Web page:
Can I Bring my Pet to Campus?


Having a pet can be great, but the majority of college campuses don’t allow pets to live in residence halls, including Le Moyne.
The Le Moyne Student handbook states that, “For reasons of health and maintenance, pets [except fish in a tank that does not exceed 10 gallons] are not permitted in student’s residence units, the campus center or classrooms. Individuals who violate this policy will be given a chance to remove the pet from the building and be subject to disciplinary action.”
John Haley, director of Campus Life and Leadership, says that “two to three times a year I am aware of students bringing animals on campus  in violation of our policy.”

Haley said that, “cats and dogs seem to show up the most.” He also said, “the strangest animal someone has brought on campus was a Chinchilla.”

However, there are some schools across the country like the University of Northern Colorado, University of Idaho, Johnson and Wales University-Providence, University of Washington, University of Illinois, University of Florida, and SUNY Canton who allow pets on campus.
SUNY Canton, has a pet wing on their campus. According to the Pet Wing Contract at SUNY Canton, “The pet wing community is a living unit that is focused on building a family atmosphere among residents.” However, residents are only “permitted to bring small, caged pets from home with the prior approval of the Residence Hall Director.” Dogs, birds, and snakes are not permitted.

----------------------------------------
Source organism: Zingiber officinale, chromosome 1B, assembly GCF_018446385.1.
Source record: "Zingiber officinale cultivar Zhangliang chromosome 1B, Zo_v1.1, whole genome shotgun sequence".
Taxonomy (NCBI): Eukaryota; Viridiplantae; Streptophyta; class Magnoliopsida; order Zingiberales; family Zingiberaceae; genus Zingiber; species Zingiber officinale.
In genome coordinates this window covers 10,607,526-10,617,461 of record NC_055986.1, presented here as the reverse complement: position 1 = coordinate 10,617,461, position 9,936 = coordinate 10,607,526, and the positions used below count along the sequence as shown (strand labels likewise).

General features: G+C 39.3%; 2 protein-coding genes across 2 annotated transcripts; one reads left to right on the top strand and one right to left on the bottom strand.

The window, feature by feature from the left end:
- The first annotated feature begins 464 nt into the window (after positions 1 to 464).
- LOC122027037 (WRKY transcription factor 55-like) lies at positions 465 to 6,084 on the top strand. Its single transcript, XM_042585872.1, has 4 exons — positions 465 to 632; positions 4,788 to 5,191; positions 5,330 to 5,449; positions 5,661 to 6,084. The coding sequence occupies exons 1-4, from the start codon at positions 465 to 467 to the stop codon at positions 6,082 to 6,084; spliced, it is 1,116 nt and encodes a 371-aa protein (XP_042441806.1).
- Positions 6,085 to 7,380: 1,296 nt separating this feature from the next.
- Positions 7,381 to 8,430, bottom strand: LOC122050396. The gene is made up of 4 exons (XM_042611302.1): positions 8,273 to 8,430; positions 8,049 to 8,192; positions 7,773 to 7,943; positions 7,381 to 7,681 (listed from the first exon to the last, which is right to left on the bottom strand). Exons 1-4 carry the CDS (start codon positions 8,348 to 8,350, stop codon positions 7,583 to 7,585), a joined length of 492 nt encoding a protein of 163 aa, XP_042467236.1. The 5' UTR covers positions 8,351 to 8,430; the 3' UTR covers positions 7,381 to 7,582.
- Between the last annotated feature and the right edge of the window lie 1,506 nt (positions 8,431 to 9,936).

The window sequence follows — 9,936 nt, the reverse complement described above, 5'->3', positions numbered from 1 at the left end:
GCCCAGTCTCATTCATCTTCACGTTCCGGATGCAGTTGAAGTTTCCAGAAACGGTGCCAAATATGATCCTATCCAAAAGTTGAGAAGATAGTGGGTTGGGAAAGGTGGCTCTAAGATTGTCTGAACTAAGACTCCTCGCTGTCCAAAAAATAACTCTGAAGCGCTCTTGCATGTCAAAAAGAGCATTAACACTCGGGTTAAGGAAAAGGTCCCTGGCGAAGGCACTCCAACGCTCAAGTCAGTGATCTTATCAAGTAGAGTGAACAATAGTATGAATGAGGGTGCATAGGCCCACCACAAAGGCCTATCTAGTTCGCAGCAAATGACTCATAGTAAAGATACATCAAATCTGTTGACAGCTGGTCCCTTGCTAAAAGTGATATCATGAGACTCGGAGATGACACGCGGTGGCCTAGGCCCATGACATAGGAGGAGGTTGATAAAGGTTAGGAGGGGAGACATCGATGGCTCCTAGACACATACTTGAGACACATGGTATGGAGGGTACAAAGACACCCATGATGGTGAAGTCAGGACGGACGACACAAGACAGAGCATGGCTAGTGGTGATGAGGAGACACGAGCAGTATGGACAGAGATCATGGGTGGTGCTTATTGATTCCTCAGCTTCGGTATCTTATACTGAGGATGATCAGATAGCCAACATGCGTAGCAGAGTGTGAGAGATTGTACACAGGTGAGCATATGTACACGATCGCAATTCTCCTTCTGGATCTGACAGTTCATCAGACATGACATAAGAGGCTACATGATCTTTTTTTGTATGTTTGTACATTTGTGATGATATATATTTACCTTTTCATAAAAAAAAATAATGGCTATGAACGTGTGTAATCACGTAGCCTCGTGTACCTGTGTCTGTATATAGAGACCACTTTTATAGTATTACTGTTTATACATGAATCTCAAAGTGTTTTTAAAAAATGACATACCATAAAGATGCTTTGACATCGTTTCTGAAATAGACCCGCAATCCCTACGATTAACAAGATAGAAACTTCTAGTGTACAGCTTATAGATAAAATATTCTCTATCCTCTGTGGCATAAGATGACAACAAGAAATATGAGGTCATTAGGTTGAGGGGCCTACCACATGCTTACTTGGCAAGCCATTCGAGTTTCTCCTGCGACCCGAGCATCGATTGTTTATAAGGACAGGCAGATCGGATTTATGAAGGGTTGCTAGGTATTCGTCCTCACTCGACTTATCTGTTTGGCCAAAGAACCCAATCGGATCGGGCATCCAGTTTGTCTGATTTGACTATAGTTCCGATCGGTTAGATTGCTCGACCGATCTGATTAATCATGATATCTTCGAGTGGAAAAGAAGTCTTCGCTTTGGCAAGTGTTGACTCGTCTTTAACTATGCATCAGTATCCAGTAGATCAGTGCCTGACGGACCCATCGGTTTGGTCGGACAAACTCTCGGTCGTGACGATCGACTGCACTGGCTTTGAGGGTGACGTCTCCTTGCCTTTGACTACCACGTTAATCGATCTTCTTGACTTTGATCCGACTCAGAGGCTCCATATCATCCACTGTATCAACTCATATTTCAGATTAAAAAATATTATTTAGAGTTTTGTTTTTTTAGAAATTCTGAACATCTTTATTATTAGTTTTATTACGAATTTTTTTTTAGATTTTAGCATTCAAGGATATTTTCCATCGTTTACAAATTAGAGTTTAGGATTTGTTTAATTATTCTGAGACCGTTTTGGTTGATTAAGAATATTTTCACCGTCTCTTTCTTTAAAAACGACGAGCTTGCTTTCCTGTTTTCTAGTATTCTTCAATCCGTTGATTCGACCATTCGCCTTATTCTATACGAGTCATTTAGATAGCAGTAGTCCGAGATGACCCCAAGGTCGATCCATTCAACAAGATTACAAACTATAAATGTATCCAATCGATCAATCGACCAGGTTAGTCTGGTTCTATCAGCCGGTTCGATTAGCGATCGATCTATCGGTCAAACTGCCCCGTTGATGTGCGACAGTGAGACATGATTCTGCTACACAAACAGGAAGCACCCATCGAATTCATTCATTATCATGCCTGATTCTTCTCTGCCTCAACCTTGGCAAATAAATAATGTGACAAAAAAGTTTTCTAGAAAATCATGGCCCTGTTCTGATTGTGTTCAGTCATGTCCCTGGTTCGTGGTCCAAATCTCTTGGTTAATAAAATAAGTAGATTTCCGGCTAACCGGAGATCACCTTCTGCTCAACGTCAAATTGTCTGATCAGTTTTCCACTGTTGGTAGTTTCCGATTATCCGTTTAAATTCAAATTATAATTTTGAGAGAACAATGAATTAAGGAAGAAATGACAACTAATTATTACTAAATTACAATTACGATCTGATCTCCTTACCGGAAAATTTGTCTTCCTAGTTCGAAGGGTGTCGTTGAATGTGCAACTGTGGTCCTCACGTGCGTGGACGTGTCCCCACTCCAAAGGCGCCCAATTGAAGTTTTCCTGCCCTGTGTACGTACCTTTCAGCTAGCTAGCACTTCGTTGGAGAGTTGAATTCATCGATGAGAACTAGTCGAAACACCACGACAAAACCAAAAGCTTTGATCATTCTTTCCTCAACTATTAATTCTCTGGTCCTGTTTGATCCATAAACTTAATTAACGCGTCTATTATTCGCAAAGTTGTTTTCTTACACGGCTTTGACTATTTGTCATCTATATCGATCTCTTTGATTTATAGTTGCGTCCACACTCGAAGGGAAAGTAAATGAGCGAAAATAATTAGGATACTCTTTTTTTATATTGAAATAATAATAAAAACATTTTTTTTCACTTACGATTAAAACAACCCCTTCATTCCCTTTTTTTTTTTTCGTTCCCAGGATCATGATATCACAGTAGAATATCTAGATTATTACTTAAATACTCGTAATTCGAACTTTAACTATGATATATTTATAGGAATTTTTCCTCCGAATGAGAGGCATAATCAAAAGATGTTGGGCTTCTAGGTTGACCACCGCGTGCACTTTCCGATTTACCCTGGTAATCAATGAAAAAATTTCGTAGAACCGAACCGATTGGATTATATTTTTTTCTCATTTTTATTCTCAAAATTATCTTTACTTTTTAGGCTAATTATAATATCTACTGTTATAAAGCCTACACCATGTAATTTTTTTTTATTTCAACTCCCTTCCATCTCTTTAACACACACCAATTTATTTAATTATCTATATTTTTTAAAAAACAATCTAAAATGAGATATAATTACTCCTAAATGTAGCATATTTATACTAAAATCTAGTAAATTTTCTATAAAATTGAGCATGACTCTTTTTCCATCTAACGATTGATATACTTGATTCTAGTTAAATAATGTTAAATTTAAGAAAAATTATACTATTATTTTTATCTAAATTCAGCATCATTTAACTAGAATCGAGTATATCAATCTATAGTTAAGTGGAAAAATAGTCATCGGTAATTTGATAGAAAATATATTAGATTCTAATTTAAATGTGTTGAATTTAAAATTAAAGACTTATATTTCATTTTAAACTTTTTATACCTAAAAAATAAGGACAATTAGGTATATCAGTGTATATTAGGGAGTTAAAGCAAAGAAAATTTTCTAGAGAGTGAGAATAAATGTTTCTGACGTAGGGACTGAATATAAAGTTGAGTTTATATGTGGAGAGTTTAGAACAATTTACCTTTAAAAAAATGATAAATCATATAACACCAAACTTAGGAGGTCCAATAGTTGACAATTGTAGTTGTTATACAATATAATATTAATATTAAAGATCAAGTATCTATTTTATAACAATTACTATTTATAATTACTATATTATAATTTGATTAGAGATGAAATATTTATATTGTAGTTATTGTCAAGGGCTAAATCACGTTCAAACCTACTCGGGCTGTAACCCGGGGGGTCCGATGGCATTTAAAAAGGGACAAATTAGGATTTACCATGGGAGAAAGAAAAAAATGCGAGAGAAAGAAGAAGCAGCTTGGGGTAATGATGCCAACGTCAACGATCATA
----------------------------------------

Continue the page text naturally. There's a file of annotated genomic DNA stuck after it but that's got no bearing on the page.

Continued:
However, Le Moyne does allow students to bring an animal on campus for emotional support or disability services.  


“Students who require a service animal on campus are advised to coordinate their need with the office for disability services and campus life,” said John Haley.  “If a need is identified we would then work with the student to find appropriate housing.”. Junior Chelsie Inlong, lived on campus last year in Harrison Hall with her emotional support Yorkshire Terrier dog Leo. Inlong explained that having her dog on campus helps her deal with the everyday stresses of college life.
“I’ve owned him since he was born, so three years in March,” said Inlong. “I decided to have a pet on campus because he is part of my family that I brought with me from home which is in Texas. He is my emotional support animal. There is research that animals can help lower or relieve stress and anxiety and depression.”  
Inlong had to get verification from Le Moyne in order for her to have Leo live on campus with her.

Leo has helped Chelsea be more responsible, manage her time better, and improve her social skills. She says in many ways, he is helping her get ready for the real world. She has been able to learn more about herself and other people through him.

“I know it would be better for a dog to live in an apartment, house, or townhouse environment because a dog can have space to move around and not confined to a room. It was a lot of work to take him up and down the elevator, so he can use the restroom.”
This year, Chelsie Inlong lives off campus with Leo.  
If you are missing your pet from home or wish to play with some animals throughout the semester, then you should attend Pet Therapy in the library. During pet therapy, you will get to play with the pets sponsored by Pets Partners of Syracuse.